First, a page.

MP 1,1-5,1 Power Conditioner

MrRedfield

macrumors newbie
Original poster
Jul 8, 2019
28
3
Random question. I recently moved into a new house that was built a long long time ago. (Zillow says 1900, but I don't know). So the house has older wiring, not sure if it's dirty yet... However, Do we need a power conditioner on our systems? Would a UPS do the same thing? If so how many watts should I get? 980?

Thanks!
 

AidenShaw

macrumors P6
Feb 8, 2003
18,071
4,138
The Peninsula
Random question. I recently moved into a new house that was built a long long time ago. (Zillow says 1900, but I don't know). So the house has older wiring, not sure if it's dirty yet... However, Do we need a power conditioner on our systems? Would a UPS do the same thing? If so how many watts should I get? 980?

Thanks!
Yes, you should have a UPS. Always. Whether your house a month old or a century old.

An older house might be a problem because it was around 1970 that US codes required grounded (three prong) outlets. I'm not sure if any UPS systems work on ungrounded (two prong) outlets. An electrician could probably put a grounded outlet in your computer room for a reasonable sum.

UPS systems are typically rated in VA, not watts. 1000 VA is about right for a cMP, although you also need to add margin for the monitor, external drives and networking.

Note that you shouldn't plug a power strip with surge protection into a UPS.
 

DPUser

macrumors 6502a
Jan 17, 2012
864
198
Rancho Bohemia, California
UPS will function with or without grounding, but surge protection may not.

https://forums.apc.com/spaces/4/back-ups-surge-protectors/forums/general/1974/can-ups-work-properly-on-an-ungrounded-2-wire-circuit

If concerned about safety, a GFI outlet can be installed on a two-wire system. Although it won't necessarily protect your equipment in a lightning strike, it will protect you in the event of a short. This gentleman wrote it up nicely:

GFCI with no ground is way safer than non-GFCI with ground, even if the grounding is completely code-compliant. GFCI is meant to protect humans against electrocution. If there is a voltage imbalance between the hot and neutral sides of the outlet, meaning that electricity is bleeding off through some other path (your heart, for instance), the GFCI trips. The ground wire serves a somewhat different purpose and isn't necessarily a guarantee against electrocution. Likewise, GFCI doesn't provide any grounding for equipment plugged into it, unless the GFCI itself is grounded - Craig
 

flowrider

macrumors 603
Nov 23, 2012
5,538
1,964
The OP was asking about a Power Conditioner. You guys failed to address that. A few years ago when I set up my TV and Sound System I used a Power Conditioner. My Computer System uses a UPS. IMO, a computer system needs a good UPS (Sine Wave) with no need for a Power Conditioner.

As far as grounding goes, I'm assuming the OPs house been converted to a grounded electrical system. Most appliances these days come with grounded plugs.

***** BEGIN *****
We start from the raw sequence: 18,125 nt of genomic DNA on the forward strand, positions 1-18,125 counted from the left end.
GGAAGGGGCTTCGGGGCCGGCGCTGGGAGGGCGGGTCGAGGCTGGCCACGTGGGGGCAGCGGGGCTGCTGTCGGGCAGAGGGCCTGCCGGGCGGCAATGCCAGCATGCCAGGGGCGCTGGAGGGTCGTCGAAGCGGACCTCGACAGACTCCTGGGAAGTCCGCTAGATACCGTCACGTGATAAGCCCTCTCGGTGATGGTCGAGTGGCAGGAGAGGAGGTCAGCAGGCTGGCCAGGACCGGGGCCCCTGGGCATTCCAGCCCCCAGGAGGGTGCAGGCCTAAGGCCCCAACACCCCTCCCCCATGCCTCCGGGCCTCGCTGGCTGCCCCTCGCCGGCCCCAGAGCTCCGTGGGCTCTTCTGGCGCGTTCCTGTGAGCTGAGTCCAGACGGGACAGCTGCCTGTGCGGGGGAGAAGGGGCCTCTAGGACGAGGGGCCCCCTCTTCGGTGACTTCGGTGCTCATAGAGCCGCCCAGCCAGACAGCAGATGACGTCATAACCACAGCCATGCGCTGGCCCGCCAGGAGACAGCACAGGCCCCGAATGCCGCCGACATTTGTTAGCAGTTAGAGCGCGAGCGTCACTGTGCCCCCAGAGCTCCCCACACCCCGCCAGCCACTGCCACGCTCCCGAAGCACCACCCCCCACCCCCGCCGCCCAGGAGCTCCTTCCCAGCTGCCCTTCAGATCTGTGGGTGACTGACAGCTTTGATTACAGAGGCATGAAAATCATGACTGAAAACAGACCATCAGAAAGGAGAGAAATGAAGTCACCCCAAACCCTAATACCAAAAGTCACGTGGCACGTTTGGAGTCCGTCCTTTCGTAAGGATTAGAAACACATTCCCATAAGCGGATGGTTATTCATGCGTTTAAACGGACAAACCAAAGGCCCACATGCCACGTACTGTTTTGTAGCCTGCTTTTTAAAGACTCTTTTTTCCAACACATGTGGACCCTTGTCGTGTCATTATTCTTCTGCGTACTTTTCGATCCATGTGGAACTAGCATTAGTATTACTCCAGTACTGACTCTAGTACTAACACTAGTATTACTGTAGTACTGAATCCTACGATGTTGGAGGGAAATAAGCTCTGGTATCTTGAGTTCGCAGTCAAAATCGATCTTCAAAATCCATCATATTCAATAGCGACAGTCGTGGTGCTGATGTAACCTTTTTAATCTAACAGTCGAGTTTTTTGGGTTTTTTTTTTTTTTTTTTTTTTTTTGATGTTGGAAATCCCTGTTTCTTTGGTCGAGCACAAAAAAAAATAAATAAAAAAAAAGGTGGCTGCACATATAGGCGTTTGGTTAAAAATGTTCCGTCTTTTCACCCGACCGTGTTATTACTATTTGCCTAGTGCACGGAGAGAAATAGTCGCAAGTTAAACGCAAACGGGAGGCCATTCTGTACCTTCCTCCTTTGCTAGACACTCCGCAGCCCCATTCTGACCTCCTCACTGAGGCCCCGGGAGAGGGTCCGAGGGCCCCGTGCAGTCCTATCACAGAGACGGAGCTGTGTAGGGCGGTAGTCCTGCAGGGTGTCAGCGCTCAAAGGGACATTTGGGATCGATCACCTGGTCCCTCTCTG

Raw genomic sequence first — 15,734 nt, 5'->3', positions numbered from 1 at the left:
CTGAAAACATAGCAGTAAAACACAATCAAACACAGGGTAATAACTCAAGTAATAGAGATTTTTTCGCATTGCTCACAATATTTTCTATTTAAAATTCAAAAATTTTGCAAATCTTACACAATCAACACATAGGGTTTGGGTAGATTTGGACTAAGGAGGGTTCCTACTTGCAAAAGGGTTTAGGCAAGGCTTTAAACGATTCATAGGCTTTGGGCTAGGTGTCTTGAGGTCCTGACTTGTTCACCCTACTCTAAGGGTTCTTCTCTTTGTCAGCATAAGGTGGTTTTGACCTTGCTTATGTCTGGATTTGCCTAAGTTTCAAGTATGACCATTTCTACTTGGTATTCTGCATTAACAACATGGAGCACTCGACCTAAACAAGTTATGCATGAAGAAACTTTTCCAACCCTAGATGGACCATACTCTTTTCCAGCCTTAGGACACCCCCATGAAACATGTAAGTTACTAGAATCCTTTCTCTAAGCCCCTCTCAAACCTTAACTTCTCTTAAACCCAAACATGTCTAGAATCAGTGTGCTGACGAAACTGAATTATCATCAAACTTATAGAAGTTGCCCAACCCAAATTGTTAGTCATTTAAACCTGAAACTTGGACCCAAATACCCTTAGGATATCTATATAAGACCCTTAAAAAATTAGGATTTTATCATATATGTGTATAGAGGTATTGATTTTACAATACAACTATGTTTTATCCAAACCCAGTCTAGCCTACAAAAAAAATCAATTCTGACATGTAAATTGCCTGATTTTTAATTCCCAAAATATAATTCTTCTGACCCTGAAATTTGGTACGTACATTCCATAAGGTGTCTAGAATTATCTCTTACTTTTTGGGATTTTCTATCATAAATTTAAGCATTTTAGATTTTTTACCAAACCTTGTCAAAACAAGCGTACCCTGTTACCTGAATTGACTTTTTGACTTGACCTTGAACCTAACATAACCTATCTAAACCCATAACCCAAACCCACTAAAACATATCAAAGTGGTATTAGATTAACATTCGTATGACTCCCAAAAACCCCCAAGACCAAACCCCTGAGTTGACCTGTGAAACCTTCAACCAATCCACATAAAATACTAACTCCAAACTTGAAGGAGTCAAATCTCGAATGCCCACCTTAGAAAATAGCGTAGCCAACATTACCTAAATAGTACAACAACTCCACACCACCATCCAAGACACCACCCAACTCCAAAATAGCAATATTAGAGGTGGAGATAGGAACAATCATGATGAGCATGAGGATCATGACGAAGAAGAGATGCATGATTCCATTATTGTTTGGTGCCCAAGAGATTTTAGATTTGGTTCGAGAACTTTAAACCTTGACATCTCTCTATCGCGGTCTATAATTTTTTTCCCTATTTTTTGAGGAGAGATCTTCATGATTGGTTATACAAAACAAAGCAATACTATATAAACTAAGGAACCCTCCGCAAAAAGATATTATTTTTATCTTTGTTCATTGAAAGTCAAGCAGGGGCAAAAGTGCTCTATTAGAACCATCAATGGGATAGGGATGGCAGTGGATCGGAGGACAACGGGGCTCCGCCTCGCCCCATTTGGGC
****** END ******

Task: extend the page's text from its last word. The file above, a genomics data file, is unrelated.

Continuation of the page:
Lou
 

tsialex

macrumors 603
Jun 13, 2016
5,302
6,019
Brazil
Yes, you should have a UPS. Always. Whether your house a month old or a century old.

An older house might be a problem because it was around 1970 that US codes required grounded (three prong) outlets. I'm not sure if any UPS systems work on ungrounded (two prong) outlets. An electrician could probably put a grounded outlet in your computer room for a reasonable sum.

UPS systems are typically rated in VA, not watts. 1000 VA is about right for a cMP, although you also need to add margin for the monitor, external drives and networking.

Note that you shouldn't plug a power strip with surge protection into a UPS.
Where is the power factor? Volt-Amps x Power Factor = Watts

Lets take account of only the power factor versus the full rated capacity (980W) of a MP5,1 power supply, not even take into account the over capacity needed to counteract initial spikes and other peripherals.

The formula is: A = (Va * Pf)/V [with the optimistic Pf of 0,65]

VA * Pf = W

VA * 0,65 = 980

VA = 980 / 0.65 = ~1507,7 VA

So, your suggested 1000VA UPS will be enough for a consumption of only 650W, and this is not taking into account the at least 20~25% safety margin that you need to have. A basic single Xeon MP5,1 without any upgrades will probably fit into this envelope, but any MP5,1 with a 130W Xeon, all SATA bays used and with a current GPU like RX 580 will easily top this when in full usage.
 

flowrider

macrumors 603
Nov 23, 2012
5,538
1,964
^^^^Those do not have batteries and will offer no protection in the case of a power loss (blackout). A UPS offers protection against power loss and allows the computer to be gracefully shut down insuring no data will be lost.

I run a 1500VA APC UPS.

Lou
 
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skizzo

macrumors regular
Apr 11, 2018
229
59
I'd recommend a 1500 watt capable UPS. This unit has been great for my needs:
https://www.amazon.com/dp/B00429N19W

If you need an actual line conditioner, that's different. Look at these from Furman. I've only used their rack mount units:
https://www.sweetwater.com/c960--Furman--Power_Conditioners
I use Furman brand line conditioner's also. I suppose it's one of the (audio) industry standards for such components.
I've gotten mine from either Sweetwater or Reverb.com (which is sort of like an ebay for exclusively music and audio related gear)